Cotton growers were happy to see the latest results from World Trade Organization (WTO) negotiations. This news release from the National Cotton Council (NCC) said U.S. trade negotiators were able to resist pressure for further concessions on cotton during the recent 10th WTO Ministerial Conference in Nairobi, Kenya.
“U.S. negotiators held firm with respect to any cotton specific outcomes, ensuring that the United States would not face any new restrictions on cotton domestic support,” [National Cotton Council (NCC) Chairman Sledge Taylor, a Mississippi producer and ginner,] said.
To continue to highlight the shortcomings in WTO notifications by major producing countries, the decision was made to continue the cotton dedicated discussions within the WTO for purposes of providing greater transparency and complete notifications of subsidies by all countries.
The Nairobi ministerial declaration also reaffirms that developed countries shall provide duty free/quota free access for cotton and cotton-related products to least developed countries (LDCs). The United States already has provided this access for LDCs.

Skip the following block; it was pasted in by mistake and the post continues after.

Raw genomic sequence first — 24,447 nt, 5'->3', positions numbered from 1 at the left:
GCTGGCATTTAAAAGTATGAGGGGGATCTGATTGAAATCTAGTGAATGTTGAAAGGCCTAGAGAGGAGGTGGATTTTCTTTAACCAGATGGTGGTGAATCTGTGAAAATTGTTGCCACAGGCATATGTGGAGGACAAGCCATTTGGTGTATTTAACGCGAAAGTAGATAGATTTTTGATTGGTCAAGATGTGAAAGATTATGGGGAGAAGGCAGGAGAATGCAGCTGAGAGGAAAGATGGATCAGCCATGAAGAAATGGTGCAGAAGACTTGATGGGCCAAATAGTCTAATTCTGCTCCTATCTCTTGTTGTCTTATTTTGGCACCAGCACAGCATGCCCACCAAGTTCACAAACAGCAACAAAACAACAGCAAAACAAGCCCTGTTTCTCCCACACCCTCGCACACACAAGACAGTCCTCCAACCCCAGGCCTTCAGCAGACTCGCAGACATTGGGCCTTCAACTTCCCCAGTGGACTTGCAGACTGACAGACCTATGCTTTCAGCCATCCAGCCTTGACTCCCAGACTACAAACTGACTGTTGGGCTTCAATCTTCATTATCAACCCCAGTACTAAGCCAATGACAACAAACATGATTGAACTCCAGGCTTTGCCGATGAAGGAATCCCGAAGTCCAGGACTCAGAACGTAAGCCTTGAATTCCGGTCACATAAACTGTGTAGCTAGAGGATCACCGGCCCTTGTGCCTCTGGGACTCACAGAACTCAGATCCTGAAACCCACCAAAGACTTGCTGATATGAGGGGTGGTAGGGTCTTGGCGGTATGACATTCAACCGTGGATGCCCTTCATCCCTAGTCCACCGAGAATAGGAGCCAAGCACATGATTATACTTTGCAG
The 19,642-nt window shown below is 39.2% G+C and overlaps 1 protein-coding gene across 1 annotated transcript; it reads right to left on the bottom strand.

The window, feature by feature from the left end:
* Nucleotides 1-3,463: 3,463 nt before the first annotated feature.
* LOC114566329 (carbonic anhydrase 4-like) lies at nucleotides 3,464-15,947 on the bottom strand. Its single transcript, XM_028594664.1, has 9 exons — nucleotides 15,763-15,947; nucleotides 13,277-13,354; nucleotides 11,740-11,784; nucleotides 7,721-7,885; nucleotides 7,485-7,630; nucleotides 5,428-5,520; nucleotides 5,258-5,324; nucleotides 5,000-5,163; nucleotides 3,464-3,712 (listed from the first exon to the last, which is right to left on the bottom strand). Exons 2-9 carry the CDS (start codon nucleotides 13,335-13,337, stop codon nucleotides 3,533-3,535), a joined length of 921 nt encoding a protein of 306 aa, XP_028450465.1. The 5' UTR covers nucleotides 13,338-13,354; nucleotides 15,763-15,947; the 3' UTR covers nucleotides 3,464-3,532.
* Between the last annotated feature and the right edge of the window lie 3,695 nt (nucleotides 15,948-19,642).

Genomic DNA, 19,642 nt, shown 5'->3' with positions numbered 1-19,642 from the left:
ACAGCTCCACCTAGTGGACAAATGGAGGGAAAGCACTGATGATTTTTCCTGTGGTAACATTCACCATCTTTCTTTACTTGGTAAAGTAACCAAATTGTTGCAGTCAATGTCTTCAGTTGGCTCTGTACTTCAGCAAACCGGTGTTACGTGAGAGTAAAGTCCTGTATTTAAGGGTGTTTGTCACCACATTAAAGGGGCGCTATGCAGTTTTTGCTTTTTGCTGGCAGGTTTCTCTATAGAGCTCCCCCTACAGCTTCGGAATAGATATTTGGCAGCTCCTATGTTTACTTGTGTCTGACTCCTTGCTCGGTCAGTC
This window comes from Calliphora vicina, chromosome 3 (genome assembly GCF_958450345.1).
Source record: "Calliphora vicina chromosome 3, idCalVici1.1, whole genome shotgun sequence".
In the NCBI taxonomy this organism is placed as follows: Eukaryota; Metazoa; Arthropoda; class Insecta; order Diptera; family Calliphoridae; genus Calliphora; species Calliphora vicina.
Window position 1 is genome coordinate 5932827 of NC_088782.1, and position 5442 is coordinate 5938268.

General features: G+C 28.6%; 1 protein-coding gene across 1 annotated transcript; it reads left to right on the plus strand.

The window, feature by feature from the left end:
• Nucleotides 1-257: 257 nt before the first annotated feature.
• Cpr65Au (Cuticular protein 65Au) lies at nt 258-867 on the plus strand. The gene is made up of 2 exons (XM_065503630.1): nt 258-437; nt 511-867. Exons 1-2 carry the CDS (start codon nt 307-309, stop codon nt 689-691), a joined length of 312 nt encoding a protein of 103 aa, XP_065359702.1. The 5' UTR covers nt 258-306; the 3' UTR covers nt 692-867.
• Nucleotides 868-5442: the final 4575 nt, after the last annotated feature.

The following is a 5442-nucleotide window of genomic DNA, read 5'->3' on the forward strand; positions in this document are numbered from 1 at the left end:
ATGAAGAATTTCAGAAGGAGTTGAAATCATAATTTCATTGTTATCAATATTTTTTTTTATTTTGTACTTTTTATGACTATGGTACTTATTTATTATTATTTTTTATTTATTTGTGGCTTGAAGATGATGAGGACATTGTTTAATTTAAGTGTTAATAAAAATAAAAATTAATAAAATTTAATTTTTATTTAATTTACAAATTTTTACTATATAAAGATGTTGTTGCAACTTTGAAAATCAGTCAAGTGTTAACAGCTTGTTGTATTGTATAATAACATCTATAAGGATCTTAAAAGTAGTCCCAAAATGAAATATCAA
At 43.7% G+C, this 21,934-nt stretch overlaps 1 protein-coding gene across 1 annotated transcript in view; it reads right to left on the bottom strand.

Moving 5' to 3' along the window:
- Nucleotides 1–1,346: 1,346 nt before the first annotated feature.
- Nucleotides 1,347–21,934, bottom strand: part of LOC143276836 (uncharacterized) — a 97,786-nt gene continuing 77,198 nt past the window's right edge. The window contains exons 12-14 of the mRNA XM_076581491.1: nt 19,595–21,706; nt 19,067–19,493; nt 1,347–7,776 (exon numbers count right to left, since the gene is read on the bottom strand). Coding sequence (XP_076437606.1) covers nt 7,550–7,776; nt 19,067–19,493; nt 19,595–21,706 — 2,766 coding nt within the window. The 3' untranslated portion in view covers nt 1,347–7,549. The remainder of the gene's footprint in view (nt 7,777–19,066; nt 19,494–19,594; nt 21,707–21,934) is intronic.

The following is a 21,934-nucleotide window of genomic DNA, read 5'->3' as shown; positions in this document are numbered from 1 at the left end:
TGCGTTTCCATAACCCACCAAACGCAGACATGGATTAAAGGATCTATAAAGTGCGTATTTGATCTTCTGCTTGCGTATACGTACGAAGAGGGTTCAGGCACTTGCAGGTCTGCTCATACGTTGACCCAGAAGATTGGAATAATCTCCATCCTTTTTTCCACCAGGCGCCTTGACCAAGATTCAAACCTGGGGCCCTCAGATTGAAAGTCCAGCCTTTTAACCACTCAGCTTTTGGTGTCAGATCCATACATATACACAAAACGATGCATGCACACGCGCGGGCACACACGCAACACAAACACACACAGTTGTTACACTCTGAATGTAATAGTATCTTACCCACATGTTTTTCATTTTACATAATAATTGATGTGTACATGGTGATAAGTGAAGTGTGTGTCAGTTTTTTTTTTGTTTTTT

Across agriculture, the declaration calls for the immediate elimination of agricultural export subsidies by developed countries and within three years for developing countries, while there are limited exceptions until 2023 for transportation and marketing subsidies by developing countries, subject to conditions. The agreement also will align the use of export credits by all countries to the same terms as those currently utilized by the United States, creating a more level playing field.
“While the overall outcome of the Ministerial is generally positive, there continues to be unwarranted pressure and focus on U.S. cotton policy by some WTO members,” Taylor stated. “The NCC will continue to utilize the WTO forum to advance the recognition that the global cotton market has evolved significantly since 2003, when cotton was initially singled out as a separate agenda item at the Cancun WTO ministerial. Over the past decade, U.S. cotton farmers have experienced a decline in their safety net, while the surge in Asian polyester production has reshaped global fiber markets.”